Opinion

Jihad Is War — Not “Narrative”

REUTERS/Ali Hashisho

Abraham H. Miller Emeritus Professor, University of Cincinnati

“La rentrée” is what the French call back to school. This year something is conspicuously different about the festive occasion. Children as young as three are being taught to remain silent during a terrorist attack.

That’s not all that is different this season in France. Many French Jews will be staying away from synagogue during the high holidays beginning next week because of the threats posed by militant Muslims.

France has changed. Radical Islam has changed it.

Tear up your tickets to Turkey and find paradise beneath your feet, an ISIS recruiter tells his fellow Islamists through the encrypted web. Turkey of course is the gateway to the fighting in Syria, and “paradise beneath your feet” is encouragement to wage jihad in the West.

The ISIS recruiter, Abu Suleyman al-Firansi, who spouts this propaganda, is himself French.

These homegrown jihadis are not committing crimes. They are committing acts of war. They are agents of a foreign power intent on our destruction.

Ahmad Rahami’s bombing attack on New York City was not a criminal act but an act of war by an enemy combatant. By treating him as a common criminal, he has been given access to the rights of the system he sought to destroy. And he has lawyered up.

There is ample legal precedent for treating the homegrown jihadis as enemy combatants that should not have access to the civilian judicial system. In the case of American citizens during World War II who were brought back from Germany to conduct sabotage operations on American soil, the United States Supreme Court, in Ex parte Quirin, 317 U.S. 1 (1942), ruled that trial by military tribunal was legal in the case of any unlawful enemy combatants against the United States.

It would appear that one of the ways to keep our citizens safe would be to employ the legal tools granted us in Ex parte Quirin. If so, Rahami would not be able to avail himself of the Constitutional rights he sought to destroy but would be tried by the military.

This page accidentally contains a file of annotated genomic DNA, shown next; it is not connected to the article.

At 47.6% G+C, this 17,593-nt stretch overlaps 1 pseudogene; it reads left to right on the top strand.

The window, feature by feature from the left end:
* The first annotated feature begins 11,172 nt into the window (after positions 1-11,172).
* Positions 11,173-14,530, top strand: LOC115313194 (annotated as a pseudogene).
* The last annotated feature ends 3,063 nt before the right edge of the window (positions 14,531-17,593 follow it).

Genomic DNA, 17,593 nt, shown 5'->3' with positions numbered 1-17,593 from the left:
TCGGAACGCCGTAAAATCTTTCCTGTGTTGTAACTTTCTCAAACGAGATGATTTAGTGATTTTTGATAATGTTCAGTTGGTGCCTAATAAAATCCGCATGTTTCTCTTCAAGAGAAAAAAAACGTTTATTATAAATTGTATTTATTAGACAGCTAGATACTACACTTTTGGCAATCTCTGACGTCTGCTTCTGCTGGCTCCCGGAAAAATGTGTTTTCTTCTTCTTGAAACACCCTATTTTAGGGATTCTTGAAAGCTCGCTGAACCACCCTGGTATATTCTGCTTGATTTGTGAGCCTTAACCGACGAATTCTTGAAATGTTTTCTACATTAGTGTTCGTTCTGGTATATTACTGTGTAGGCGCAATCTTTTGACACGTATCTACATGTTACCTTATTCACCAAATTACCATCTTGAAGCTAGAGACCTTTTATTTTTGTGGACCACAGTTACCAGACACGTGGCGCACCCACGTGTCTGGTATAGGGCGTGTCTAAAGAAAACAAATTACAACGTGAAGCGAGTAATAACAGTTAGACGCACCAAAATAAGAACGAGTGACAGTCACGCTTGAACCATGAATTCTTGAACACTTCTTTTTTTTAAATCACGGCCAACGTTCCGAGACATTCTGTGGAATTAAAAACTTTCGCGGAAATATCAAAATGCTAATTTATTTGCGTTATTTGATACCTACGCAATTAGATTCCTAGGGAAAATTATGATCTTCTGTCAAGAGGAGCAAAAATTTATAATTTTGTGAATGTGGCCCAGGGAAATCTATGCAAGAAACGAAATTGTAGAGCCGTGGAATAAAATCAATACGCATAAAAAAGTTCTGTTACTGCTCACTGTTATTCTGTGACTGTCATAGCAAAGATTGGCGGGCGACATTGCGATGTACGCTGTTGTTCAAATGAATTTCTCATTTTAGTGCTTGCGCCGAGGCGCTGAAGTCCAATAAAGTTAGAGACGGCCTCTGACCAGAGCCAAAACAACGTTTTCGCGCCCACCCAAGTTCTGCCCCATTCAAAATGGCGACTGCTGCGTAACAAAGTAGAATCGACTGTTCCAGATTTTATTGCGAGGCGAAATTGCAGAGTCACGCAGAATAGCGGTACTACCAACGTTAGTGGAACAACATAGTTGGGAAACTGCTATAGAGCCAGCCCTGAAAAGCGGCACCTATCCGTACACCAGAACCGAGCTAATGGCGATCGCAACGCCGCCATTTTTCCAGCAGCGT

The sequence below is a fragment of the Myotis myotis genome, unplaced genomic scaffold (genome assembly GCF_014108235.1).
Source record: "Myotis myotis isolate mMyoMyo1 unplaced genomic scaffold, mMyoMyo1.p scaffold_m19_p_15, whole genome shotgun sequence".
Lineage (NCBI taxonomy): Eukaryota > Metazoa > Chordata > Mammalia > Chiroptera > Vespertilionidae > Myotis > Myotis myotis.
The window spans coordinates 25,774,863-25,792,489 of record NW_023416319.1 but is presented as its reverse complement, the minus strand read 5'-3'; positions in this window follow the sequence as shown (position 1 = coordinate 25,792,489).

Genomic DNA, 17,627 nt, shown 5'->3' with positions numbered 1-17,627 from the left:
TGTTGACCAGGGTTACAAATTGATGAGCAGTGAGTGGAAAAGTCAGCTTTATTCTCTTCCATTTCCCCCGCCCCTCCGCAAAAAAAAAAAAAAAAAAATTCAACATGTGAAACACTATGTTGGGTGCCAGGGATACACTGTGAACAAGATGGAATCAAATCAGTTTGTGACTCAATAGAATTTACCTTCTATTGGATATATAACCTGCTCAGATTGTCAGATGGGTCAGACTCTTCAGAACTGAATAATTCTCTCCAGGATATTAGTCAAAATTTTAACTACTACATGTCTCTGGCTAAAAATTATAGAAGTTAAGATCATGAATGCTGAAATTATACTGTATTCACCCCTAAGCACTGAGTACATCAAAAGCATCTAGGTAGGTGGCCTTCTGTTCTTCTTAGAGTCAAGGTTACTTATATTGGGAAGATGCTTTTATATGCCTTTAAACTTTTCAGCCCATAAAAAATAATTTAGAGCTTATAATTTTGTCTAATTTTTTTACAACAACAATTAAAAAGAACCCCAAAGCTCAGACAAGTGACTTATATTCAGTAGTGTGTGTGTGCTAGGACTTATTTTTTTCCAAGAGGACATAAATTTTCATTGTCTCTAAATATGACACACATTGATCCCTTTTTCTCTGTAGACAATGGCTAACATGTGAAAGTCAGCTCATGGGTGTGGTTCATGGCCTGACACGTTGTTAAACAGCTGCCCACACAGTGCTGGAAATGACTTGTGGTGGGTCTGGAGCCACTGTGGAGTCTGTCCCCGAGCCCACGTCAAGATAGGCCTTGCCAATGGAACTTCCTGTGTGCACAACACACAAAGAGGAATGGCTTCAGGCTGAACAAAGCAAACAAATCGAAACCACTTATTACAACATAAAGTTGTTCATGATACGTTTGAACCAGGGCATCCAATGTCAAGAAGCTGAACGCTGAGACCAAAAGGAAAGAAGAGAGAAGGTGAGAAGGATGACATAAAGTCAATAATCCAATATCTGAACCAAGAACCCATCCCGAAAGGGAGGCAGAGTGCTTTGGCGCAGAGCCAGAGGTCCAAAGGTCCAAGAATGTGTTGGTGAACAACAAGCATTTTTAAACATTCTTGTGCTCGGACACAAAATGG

Instead, our political leaders have chosen to view the homegrown problem as a problem in narration – a “public relations” conflict between ISIS and us. The idea is to counter ISIS’ propaganda. As White House Press Secretary Josh Earnest said in the wake of terrorist attacks in New York, New Jersey and Minnesota, we are in a “narrative” war with ISIS.

To win the narrative war and prevent would-be jihadis from falling into ISIS’ hands, Hillary Clinton is calling for the absorption of more Syrian refugees. Barack Obama is fighting ISIS’ narrative while basking in the glory of raising the number of refugees to be absorbed as if he were some modern-day Moses leading the downtrodden of Egypt into the Promised Land

And to further counter ISIS’ propaganda, Obama is releasing hardened terrorists from Gitmo, who will soon join their brethren in waging jihad and recruiting Western jihadis.

The administration’s mantra is that without Gitmo and with a more liberal policy of refugee acceptance, there might not be a worldwide jihad.

As a consequence of such thinking, our children will face the increasing probability of another Beslan-type massacre. In 2004, on the opening day of school in Beslan, jihadi terrorists seized the school and brutalized the children over a three-day period before killing them. The death toll numbered nearly 400, and the situation required a military assault to be brought to denouement.

Unlikely to happen here? Not according to Lt. Col. Dave Grossman, U.S. Army (Ret.) who has studied the Beslan massacre in depth and lectures to law enforcement about the appeal to terrorists of a large-scale slaughter at a school. Grossman and others see Beslan as a dry run for potential operations here.

The Islamists who have slaughtered our fellow citizens were the progeny of parents who came here seeking a better life. And these children repaid us as the Europeans have been repaid, with violence.

Claiming these are a minority of the Muslims coming into our country is a digression. How many people have to be slaughtered before we see this as a real problem? Not a problem in criminal justice but a problem of importing actual and potential enemy combatants whose hatred for us is so great they would rather die trying to kill us and our children than find a decent life among us.

This is not a fight about narratives. It is actual warfare. It should be treated as such. We have no desire to become like France.

Abraham H. Miller is an emeritus professor of political science, University of Cincinnati, and a distinguished fellow with the Haym Salomon Center, a news and public policy group. @salomoncenter